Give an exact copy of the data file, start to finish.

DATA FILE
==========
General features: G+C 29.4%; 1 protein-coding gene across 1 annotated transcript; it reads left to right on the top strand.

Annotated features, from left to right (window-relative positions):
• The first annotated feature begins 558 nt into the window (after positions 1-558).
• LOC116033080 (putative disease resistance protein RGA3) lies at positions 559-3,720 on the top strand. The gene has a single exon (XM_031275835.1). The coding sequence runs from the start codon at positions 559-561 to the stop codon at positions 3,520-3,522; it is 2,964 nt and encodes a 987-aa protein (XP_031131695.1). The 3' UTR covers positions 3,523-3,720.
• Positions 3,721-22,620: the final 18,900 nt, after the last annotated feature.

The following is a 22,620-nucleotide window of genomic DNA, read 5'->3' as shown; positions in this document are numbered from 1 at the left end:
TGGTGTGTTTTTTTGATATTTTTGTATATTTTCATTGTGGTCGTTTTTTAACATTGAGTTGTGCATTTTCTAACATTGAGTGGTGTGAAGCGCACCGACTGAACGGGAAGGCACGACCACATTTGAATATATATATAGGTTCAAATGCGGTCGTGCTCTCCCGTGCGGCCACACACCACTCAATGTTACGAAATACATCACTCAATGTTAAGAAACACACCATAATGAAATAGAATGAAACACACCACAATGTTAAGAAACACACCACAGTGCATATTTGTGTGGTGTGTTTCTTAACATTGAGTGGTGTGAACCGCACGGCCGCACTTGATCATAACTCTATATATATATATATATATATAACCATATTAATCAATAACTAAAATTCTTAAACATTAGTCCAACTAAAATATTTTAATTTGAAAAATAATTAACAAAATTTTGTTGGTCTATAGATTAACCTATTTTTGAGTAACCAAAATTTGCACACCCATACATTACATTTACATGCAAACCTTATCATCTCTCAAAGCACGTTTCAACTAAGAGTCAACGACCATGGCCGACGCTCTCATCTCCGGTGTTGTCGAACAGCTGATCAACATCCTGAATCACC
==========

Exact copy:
General features: G+C 29.4%; 1 protein-coding gene across 1 annotated transcript; it reads left to right on the top strand.

Annotated features, from left to right (window-relative positions):
• The first annotated feature begins 558 nt into the window (after positions 1-558).
• LOC116033080 (putative disease resistance protein RGA3) lies at positions 559-3,720 on the top strand. The gene has a single exon (XM_031275835.1). The coding sequence runs from the start codon at positions 559-561 to the stop codon at positions 3,520-3,522; it is 2,964 nt and encodes a 987-aa protein (XP_031131695.1). The 3' UTR covers positions 3,523-3,720.
• Positions 3,721-22,620: the final 18,900 nt, after the last annotated feature.

The following is a 22,620-nucleotide window of genomic DNA, read 5'->3' as shown; positions in this document are numbered from 1 at the left end:
TGGTGTGTTTTTTTGATATTTTTGTATATTTTCATTGTGGTCGTTTTTTAACATTGAGTTGTGCATTTTCTAACATTGAGTGGTGTGAAGCGCACCGACTGAACGGGAAGGCACGACCACATTTGAATATATATATAGGTTCAAATGCGGTCGTGCTCTCCCGTGCGGCCACACACCACTCAATGTTACGAAATACATCACTCAATGTTAAGAAACACACCATAATGAAATAGAATGAAACACACCACAATGTTAAGAAACACACCACAGTGCATATTTGTGTGGTGTGTTTCTTAACATTGAGTGGTGTGAACCGCACGGCCGCACTTGATCATAACTCTATATATATATATATATATATAACCATATTAATCAATAACTAAAATTCTTAAACATTAGTCCAACTAAAATATTTTAATTTGAAAAATAATTAACAAAATTTTGTTGGTCTATAGATTAACCTATTTTTGAGTAACCAAAATTTGCACACCCATACATTACATTTACATGCAAACCTTATCATCTCTCAAAGCACGTTTCAACTAAGAGTCAACGACCATGGCCGACGCTCTCATCTCCGGTGTTGTCGAACAGCTGATCAACATCCTGAATCACC